Sons of Union vets seeking relatives of Civil War soldier from U.S. Colored Troops, 32nd Regiment
Two aging Civil War veterans flank a Lincoln impersonator in this photo from York County Heritage Trust files. The black veteran is thought to be John Aquilla Wilson, who enlisted in the United States Colored Troops, 32nd Regiment in 1864. Background posts: ‘One of the shells found its mark’ and Black soldiers from York County served in ‘Glory’ unit – Part I and ‘Glory,’ Part II.
Will descendants of Civil War vet John Aquilla Wilson please make yourself known?
That is the request from sponsors of a public rededication ceremony of four Civil War cannons at 2 p.m. Saturday at Hanover Junction.
According to my “East of Gettysburg,” “Quil” Wilson lived in the New Park area of southeastern York County where he died at the age of 101 in 1942. He was buried in the Fawn AME Cemetery.
He enlisted as a 15-year-old in the 32nd Regiment, Volunteer Infantry, a black unit and became of scores of black soldiers from York County to serve in Northern forces.
Bob Rudy of event sponsor The Sons of Union Veteran of the Civil War (SUVCW) , Camp 33 (York), asked relatives to contact him at firstname.lastname@example.org.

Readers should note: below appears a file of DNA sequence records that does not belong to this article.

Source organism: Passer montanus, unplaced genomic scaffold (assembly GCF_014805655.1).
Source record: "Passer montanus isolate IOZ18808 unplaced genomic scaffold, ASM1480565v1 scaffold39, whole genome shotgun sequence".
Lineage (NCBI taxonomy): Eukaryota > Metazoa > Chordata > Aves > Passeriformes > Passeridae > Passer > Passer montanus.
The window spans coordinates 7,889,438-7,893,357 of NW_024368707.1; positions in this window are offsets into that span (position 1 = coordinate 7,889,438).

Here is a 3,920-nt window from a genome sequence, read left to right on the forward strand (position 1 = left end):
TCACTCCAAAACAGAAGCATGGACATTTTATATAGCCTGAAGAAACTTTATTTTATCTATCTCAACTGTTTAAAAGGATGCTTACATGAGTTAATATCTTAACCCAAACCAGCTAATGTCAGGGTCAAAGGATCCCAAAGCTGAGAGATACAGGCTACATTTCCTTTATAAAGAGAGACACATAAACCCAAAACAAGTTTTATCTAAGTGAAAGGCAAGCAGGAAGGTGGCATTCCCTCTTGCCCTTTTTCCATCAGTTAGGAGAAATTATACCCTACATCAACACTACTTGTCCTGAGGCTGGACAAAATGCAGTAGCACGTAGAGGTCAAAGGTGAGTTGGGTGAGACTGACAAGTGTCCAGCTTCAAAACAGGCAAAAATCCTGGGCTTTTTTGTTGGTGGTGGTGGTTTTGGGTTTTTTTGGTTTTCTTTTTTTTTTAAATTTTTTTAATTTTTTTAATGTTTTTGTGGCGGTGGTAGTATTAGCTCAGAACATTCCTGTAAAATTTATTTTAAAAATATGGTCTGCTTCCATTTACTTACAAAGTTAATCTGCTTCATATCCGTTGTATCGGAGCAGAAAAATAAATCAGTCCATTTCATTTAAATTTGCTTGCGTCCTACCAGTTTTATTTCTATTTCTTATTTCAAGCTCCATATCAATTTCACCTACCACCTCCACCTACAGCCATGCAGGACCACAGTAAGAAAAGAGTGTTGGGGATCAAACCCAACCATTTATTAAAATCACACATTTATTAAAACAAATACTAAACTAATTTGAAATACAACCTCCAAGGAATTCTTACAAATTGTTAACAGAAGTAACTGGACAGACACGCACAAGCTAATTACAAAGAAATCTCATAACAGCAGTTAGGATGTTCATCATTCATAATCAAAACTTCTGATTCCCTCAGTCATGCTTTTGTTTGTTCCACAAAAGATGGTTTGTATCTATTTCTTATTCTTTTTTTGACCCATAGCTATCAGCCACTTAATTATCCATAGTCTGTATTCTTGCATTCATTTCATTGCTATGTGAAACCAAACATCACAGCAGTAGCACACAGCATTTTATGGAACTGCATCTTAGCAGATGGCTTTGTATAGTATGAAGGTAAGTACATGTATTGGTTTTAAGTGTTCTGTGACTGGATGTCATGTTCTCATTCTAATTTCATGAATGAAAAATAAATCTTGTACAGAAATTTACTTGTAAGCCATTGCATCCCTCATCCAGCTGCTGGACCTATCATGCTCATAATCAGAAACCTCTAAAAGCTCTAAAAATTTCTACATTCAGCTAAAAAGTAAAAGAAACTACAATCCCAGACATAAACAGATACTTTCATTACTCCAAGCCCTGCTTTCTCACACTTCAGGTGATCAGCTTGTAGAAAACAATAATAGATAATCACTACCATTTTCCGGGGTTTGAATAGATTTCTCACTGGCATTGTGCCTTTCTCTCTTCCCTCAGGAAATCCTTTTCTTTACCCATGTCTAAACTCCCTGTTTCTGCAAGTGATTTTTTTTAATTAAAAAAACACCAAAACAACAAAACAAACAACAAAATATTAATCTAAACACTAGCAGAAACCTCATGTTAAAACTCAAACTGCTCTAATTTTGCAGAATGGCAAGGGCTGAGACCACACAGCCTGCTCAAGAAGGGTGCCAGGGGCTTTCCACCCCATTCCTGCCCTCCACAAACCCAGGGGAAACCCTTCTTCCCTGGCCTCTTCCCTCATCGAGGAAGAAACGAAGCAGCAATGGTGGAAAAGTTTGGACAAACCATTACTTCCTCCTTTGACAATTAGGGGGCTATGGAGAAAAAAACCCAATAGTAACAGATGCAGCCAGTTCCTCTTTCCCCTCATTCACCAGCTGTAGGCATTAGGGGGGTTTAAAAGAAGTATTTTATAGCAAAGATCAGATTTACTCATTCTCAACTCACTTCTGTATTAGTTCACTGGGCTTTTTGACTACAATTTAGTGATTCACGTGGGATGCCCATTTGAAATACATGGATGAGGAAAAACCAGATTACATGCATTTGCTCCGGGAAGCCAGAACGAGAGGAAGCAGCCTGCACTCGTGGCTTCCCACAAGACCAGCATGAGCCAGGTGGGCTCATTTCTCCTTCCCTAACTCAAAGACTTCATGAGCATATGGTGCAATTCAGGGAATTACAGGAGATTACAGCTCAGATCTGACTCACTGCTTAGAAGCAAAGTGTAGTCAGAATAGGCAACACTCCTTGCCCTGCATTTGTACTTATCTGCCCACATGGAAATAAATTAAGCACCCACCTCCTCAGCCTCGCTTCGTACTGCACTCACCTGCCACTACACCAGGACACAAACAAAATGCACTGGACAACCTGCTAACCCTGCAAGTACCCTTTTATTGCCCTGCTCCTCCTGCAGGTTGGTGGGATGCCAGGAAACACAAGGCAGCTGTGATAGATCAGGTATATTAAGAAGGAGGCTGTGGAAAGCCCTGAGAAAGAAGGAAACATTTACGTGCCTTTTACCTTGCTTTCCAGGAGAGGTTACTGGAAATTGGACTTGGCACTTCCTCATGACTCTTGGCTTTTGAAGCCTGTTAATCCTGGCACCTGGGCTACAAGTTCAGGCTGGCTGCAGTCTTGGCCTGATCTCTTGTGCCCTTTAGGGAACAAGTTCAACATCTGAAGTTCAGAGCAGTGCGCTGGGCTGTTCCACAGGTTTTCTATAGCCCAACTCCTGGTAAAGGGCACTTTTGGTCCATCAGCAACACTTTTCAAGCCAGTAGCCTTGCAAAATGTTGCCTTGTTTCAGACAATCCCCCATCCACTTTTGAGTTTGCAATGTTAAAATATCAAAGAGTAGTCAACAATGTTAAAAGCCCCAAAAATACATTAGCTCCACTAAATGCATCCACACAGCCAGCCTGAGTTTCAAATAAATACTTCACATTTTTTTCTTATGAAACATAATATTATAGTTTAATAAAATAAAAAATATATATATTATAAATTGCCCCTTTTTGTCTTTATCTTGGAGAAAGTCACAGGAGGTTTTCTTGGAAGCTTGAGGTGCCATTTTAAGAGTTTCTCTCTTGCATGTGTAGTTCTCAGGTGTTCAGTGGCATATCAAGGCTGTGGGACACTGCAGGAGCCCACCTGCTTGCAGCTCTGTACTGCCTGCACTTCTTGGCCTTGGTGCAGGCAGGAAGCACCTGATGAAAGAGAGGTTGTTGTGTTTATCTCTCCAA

The big guns might have a familiar look to connoisseurs of cannons… .
“These cannon were originally placed at Penn Park in York, but as a result of years of vandalism and abuse, we had new granite bases made and placed the cannon at Hanover Junction in York County,” the camp’s Web site states.
The camp should be applauded for keeping these artifacts in public view.
Still, there’s a sad irony in their removal from Penn Park.
The park was a point where wagons of former slaves stopped in York, as their first major port of freedom north of the Mason-Dixon Line. And the park also housed a Civil War military hospital where some soldiers healed and others died after fighting to free the slaves.
Indeed, the park is home to the Dempwolf-designed Soldiers and Sailors Monument, the most prominent nod to the Civil War in the downtown York area.
Abraham Lincoln, who passed through Hanover Junction, on his way to and from Gettysburg to deliver his famous speech probably would have agreed that the park was an appropriate permanent site for the guns.
Quil Wilson probably would have seconded that motion.